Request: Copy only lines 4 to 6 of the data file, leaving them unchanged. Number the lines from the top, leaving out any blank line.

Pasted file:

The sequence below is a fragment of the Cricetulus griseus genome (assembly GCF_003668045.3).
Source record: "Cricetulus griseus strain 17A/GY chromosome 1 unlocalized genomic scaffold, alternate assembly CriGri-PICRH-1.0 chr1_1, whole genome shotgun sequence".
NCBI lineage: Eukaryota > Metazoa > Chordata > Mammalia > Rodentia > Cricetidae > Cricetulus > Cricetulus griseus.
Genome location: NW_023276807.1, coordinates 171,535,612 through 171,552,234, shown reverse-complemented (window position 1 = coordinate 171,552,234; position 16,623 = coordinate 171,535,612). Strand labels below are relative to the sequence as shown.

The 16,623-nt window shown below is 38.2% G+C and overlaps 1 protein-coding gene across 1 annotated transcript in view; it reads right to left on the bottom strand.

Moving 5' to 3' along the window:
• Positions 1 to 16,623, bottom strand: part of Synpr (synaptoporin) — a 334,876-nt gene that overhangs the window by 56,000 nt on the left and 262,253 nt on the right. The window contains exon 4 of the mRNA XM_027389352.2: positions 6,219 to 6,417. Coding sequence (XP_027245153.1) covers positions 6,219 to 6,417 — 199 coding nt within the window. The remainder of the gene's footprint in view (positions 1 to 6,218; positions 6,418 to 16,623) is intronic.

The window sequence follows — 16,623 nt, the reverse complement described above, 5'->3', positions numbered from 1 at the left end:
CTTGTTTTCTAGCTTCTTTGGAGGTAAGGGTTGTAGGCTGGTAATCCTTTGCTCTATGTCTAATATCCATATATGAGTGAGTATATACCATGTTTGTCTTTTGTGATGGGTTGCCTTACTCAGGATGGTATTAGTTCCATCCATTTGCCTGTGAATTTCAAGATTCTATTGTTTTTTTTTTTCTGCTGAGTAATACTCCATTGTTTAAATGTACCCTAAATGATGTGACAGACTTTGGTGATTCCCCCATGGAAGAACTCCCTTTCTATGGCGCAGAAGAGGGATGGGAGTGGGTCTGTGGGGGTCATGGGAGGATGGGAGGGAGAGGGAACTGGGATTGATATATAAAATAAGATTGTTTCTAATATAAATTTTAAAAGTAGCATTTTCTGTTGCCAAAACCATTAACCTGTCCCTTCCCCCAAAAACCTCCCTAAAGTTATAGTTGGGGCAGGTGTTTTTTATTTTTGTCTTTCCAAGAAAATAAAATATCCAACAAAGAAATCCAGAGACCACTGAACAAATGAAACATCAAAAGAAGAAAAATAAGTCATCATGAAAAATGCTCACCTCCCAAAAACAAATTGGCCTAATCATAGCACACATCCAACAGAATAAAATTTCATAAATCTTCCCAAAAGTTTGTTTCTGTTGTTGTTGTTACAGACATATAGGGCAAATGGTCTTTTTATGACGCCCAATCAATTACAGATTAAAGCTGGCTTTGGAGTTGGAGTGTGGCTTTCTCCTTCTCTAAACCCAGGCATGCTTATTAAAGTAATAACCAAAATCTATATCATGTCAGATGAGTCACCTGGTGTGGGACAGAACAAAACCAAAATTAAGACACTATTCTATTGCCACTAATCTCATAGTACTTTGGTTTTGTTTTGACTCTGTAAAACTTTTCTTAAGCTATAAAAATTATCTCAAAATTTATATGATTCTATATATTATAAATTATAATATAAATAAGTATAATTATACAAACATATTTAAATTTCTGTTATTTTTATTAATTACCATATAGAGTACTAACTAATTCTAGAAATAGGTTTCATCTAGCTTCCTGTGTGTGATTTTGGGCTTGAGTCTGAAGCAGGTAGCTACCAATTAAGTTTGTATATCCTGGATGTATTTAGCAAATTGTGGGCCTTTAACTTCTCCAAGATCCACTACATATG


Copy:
Genome location: NW_023276807.1, coordinates 171,535,612 through 171,552,234, shown reverse-complemented (window position 1 = coordinate 171,552,234; position 16,623 = coordinate 171,535,612). Strand labels below are relative to the sequence as shown.

The 16,623-nt window shown below is 38.2% G+C and overlaps 1 protein-coding gene across 1 annotated transcript in view; it reads right to left on the bottom strand.

Moving 5' to 3' along the window: